My father came over to drink a few beers and hang out while our wives went to a wine-tasting. The evening had started to wind down. I had put both kids to bed, and we'd polished off a couple beers, and a bowl of popcorn between us. As I surfed the channels looking for something A) mutually interesting, or at least B) harmless, I happened across "The Dog Whisperer". Oh Caesar, your latin dog handlery captures me so! I told my father that I'd once put The Dog Whisperer on for two hours and found myself unable to stop watching. I hadn't watched it since, so I put it on in the background while we talked and got us each another beer.
The show was entitled "Chihuahuas from Hell" and covered several difficult chihuahuas that Caesar fixed up. During the course of the program, it became apparent to me that my father had ZERO tolerance for yip dogs. We talked a little about our personal experiences with dogs in general. . . bites received. . . and so forth. My father was a phone man before he retired, and was often called into the houses of customers experiencing phone trouble, or to wire a phone jack. Often, apparently, these people let their dogs roam free and, in some cases, terrorize "the help".
My father relayed to me the story of a coworker of his who entered a house to repair a woman's phone. She allowed her Chihuahua to roam free while he did this. Over the course of the 20-minute repair the dog sat at his elbow and barked without ceasing. It barked. And barked. It was unrelenting. The man in question, in frustration, finally snapped, turned to the dog and whacked it on the head with the handle of his screwdriver to shut it up.
There is that moment when you've passed the point of no return; when you've made a bad decision and it is just a split second beyond your grasp. You can, for example, feel the screwdriver in your grip, the head of it rebounding in your hand at the jarring thump and you think, "Nonono. . . stop it just short. . ." but it already happened; it's already too late. And you know the decision you made/reaction you had was a stupid one. And your fortune rests entirely upon luck. I've been in that position a few times in my life. The words left my mouth, the foot hit the accelerator, the bullet left the rifle, whatever the decision, you are committed.
The dog did shut up. It fell to the floor, stone dead. And the man, not knowing what to do with the dog, and perhaps sensing his own imminent termination, at least from Mountain Bell (at the time), slid the dog's corpse under the woman's couch with the toe of his work boot and finished his repair.
First of all, putting myself in his place, I'm sure I would never have smacked the dog on the skull with my screwdriver. . . sure of it. . . despite the fact that you never really know what you'd do if you had a chihuahua at your elbow barking uninterrupted for 20 minutes. . . I have a sense of myself and my disposition, and I'm sure I would not have whacked some lady's dog in the zipper, killing it. No, knowing what I know of myself, I'd have approached the woman and politely told her the dog's barking was making it impossible for me to focus on the task at hand, and could she please remove it, or I would come back another day to fix her phone.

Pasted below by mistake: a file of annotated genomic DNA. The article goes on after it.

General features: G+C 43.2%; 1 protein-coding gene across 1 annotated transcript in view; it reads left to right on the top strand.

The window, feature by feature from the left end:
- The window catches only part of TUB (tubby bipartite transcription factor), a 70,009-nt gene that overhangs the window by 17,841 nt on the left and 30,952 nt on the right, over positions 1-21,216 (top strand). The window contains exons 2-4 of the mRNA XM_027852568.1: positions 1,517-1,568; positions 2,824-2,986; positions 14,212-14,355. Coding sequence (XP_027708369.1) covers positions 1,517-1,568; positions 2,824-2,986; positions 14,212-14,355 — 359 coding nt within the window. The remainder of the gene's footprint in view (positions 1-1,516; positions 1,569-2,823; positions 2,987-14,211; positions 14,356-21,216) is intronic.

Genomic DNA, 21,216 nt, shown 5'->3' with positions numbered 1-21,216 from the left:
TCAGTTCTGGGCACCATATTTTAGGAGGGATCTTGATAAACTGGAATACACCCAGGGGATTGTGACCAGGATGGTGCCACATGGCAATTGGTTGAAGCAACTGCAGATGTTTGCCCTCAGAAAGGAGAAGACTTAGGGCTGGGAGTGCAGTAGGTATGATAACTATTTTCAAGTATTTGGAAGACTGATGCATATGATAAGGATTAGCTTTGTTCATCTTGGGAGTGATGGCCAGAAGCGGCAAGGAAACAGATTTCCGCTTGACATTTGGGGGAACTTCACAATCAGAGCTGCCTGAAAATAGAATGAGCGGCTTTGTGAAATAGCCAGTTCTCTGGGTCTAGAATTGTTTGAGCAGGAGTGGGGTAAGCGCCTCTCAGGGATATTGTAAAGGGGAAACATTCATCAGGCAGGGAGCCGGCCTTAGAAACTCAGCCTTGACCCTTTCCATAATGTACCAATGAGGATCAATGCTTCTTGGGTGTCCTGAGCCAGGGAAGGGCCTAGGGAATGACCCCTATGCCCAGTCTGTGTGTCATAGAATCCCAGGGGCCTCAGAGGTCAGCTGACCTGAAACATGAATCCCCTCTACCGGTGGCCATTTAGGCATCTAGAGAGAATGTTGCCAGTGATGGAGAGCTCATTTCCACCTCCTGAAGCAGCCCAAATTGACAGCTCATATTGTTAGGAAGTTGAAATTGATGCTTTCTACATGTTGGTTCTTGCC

Despite knowing this, I put myself in the man's place and wondered. . . once the blow was struck, the die cast. . . what would I do? And, despite the fact that what he did was repugnant, once the blow was struck, I think probably I'd have slid the dog under the couch too. I mean, he was at the very least going to be fired. At the least. Approaching the woman and telling her what I'd done to her beloved pet I don't believe would have made her think. . . "Awww, what an honest man! Well, mistakes happen. Thanks for being upfront with me."
So I think I'd have slid the dog under the couch and gotten the hell out of there as quickly as possible doing my best to arouse the least suspicion.
Two weeks later the woman called back and asked the man if her dog had been acting strangely. He told her no, that he was a little lethargic, but that's all. He asked her why. She told him that she had just found him under the couch dead.
What must that discovery have been like? It took two weeks to find a dead Chihuahua in her house? "Honey, what's that smell?" and "Where do you suppose Fifi ran off to?" must have been popular questions in those weeks. The man in question was not fired (as he was never found out), but for the dog/pet lovers in the audience, let's say, to satisfy your sense of justice, or to at least placate it a little, that the man dedicated his life to helping abused animals, donating to NSPCA, becoming an active member of PETA, and adopting homeless animals wherever he found them.
He did not, but maybe that makes the story seem less awful.